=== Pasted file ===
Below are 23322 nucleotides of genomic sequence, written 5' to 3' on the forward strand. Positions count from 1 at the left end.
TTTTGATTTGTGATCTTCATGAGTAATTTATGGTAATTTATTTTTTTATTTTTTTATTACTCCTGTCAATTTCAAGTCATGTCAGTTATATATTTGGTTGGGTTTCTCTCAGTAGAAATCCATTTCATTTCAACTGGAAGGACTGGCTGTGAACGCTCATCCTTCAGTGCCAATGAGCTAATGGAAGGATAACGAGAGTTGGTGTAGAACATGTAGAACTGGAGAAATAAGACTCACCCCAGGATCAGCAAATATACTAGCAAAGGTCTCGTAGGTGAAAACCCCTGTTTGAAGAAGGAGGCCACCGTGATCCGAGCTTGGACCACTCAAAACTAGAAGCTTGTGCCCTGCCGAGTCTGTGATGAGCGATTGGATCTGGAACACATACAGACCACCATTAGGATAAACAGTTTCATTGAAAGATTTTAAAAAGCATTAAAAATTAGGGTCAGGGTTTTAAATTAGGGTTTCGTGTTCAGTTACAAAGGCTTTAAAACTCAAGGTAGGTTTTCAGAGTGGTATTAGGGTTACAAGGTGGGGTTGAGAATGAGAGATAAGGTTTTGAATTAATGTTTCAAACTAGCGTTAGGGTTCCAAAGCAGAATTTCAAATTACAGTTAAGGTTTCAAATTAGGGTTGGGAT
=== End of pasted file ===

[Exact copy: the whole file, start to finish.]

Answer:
Below are 23322 nucleotides of genomic sequence, written 5' to 3' on the forward strand. Positions count from 1 at the left end.
TTTTGATTTGTGATCTTCATGAGTAATTTATGGTAATTTATTTTTTTATTTTTTTATTACTCCTGTCAATTTCAAGTCATGTCAGTTATATATTTGGTTGGGTTTCTCTCAGTAGAAATCCATTTCATTTCAACTGGAAGGACTGGCTGTGAACGCTCATCCTTCAGTGCCAATGAGCTAATGGAAGGATAACGAGAGTTGGTGTAGAACATGTAGAACTGGAGAAATAAGACTCACCCCAGGATCAGCAAATATACTAGCAAAGGTCTCGTAGGTGAAAACCCCTGTTTGAAGAAGGAGGCCACCGTGATCCGAGCTTGGACCACTCAAAACTAGAAGCTTGTGCCCTGCCGAGTCTGTGATGAGCGATTGGATCTGGAACACATACAGACCACCATTAGGATAAACAGTTTCATTGAAAGATTTTAAAAAGCATTAAAAATTAGGGTCAGGGTTTTAAATTAGGGTTTCGTGTTCAGTTACAAAGGCTTTAAAACTCAAGGTAGGTTTTCAGAGTGGTATTAGGGTTACAAGGTGGGGTTGAGAATGAGAGATAAGGTTTTGAATTAATGTTTCAAACTAGCGTTAGGGTTCCAAAGCAGAATTTCAAATTACAGTTAAGGTTTCAAATTAGGGTTGGGAT